Officers patrol the Boston Marathon course prior to the explosions Monday.

Officers patrol the Boston Marathon course prior to the explosions Monday.

Lessons learned from Boston bombings

North Okanagan corporal shares Boston experience and lessons

An officer’s first-hand experiences with terrorism could help prepare the North Okanagan for future disasters.

Cpl. Gerry Kovacs, who is responsible for emergency planning for the Vernon RCMP, was just one block away from the two explosions that killed three people and injured more than 170 others during the Boston Marathon Monday.

“I learned a tremendous amount,” he said of his observations at the scene and speaking to police there.

“I learned the value of proper access and egress routes in case of an emergency.”

Kovacs anticipates reviewing the local detachment’s emergency plan based on his knowledge.

“There are internal things we can look at. How did they deploy thousands of law enforcement officers in such a short time? Can we do that?” he said.

Kovacs was also impressed by the use of motorcycles.

“They got up on sidewalks and went against traffic.”

Kovacs’ wife Marnie ran the marathon and crossed the finish line 31 minutes before the first explosion.

They were about a block away when the initial blast struck.

“I could taste the explosives in the air and I knew something was wrong. I told her (wife), ‘We have to go get safe,’” he said.

It was then that the second explosion occurred.

“We could feel it in our bodies and there was a building between us. I didn’t know what was going on but I knew we had to go and go fast.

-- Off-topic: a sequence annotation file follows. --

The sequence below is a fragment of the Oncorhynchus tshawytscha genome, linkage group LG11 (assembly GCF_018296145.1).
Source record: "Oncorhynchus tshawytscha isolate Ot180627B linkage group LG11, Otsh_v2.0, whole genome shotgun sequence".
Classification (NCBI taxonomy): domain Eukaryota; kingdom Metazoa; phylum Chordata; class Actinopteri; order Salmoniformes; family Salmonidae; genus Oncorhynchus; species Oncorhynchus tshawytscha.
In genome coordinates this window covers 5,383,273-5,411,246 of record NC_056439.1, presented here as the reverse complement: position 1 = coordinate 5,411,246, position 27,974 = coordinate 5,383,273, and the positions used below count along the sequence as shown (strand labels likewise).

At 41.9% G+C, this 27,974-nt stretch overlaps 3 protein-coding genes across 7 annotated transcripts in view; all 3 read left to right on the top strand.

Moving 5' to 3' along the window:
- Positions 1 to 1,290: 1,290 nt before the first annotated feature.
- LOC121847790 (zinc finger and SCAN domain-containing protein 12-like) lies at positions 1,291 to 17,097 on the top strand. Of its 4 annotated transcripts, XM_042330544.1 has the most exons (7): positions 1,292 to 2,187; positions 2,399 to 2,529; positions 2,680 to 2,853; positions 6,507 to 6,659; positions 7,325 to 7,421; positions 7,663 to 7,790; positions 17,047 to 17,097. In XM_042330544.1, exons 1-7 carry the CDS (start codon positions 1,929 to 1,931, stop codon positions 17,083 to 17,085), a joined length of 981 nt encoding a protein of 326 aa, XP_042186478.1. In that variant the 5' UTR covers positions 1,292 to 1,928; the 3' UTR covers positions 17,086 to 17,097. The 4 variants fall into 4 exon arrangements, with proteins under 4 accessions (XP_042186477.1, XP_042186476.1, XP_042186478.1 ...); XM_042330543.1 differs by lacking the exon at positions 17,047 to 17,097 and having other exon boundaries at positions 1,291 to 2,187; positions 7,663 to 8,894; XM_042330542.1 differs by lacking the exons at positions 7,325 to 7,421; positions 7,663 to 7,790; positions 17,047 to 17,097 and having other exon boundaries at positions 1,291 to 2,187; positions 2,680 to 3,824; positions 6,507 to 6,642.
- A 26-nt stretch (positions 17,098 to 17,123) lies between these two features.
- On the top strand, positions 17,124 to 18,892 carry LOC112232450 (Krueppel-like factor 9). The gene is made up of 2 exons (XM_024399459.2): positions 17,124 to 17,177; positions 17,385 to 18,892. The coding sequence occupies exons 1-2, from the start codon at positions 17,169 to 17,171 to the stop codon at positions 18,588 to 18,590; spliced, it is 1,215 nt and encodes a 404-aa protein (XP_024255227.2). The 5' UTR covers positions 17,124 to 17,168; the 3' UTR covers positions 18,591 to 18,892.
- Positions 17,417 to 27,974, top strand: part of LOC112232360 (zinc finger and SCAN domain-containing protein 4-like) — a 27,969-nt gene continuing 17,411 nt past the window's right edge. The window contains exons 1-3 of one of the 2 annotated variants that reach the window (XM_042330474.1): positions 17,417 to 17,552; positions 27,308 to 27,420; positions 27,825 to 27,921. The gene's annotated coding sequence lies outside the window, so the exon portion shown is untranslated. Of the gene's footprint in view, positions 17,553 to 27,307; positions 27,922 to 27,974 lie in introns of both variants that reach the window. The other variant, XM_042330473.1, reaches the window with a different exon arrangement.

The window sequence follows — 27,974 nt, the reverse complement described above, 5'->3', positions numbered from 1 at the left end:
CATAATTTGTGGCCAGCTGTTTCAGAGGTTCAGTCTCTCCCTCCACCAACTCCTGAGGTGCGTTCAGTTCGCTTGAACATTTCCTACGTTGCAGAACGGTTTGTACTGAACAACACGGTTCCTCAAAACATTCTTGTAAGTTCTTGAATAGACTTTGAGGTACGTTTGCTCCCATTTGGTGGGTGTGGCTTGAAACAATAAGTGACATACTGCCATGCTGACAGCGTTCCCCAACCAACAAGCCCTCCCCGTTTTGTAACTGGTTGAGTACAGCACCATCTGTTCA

“It was mass hysteria. There were children running and screaming through the streets.”

As the roar of sirens escalated and helicopters filled the sky above, the couple eventually got to their hotel room five blocks away.

It was eventually part of the 15 blocks locked down by authorities and armed soldiers were stationed in the lobby.

Just eight hours before, Kovacs showed up at the finish line so he had a prime spot to watch his wife complete her first Boston Marathon.

Early morning security procedures were just getting underway.

“There were police officers every 30 or 40 feet and bomb sniffing dogs. They sniffed my feet,” he said.

At one point in the morning, a senior police officer approached the swelling crowd of fans to warn them of potential pickpockets.

“There was a genuine feeling that they were taking security seriously. We felt comfortable,” said Kovacs.

Among those running the 26.5 miles were U.S. soldiers in full uniform and packing 60 pounds.

“They did this and then they went to work on the biggest thing since 9/11,” said Kovacs of the soldiers who ripped down fences to help victims struck by the bombs.

As a 23-year veteran of the RCMP, he struggled with being  an observer and not an active participant.

“I’m usually the guy that helps and I couldn’t help. I was out of the game,” he said.

Kovacs spent much of Monday night outside of the hotel, observing the ensuing investigation.

But early Tuesday morning, Kovacs and his wife headed to Logan Airport to make the long trip home.

“Security was ramped up. You don’t have armed guards at the airport every day,” he said.

Officials stopped visitors and asked about photographs that may assist investigators in revealing a suspect.

“I am currently working with U.S. authorities and have photos of interest,” said Kovacs.

He has not been following media coverage since he got home.

“We’re trying to find some normal in our lives,” he said, adding that he continues to think about the spectators he spent eight hours with cheering on runners, and wondering what became of them.

“It’s not just another marathon. It’s an international event.”

Kovacs vows to keep attending races with his wife, but he admits that he will never look at large gatherings the same way again.

“I hope it doesn’t alter my life. That’s something I will work through but life is too short,” he said.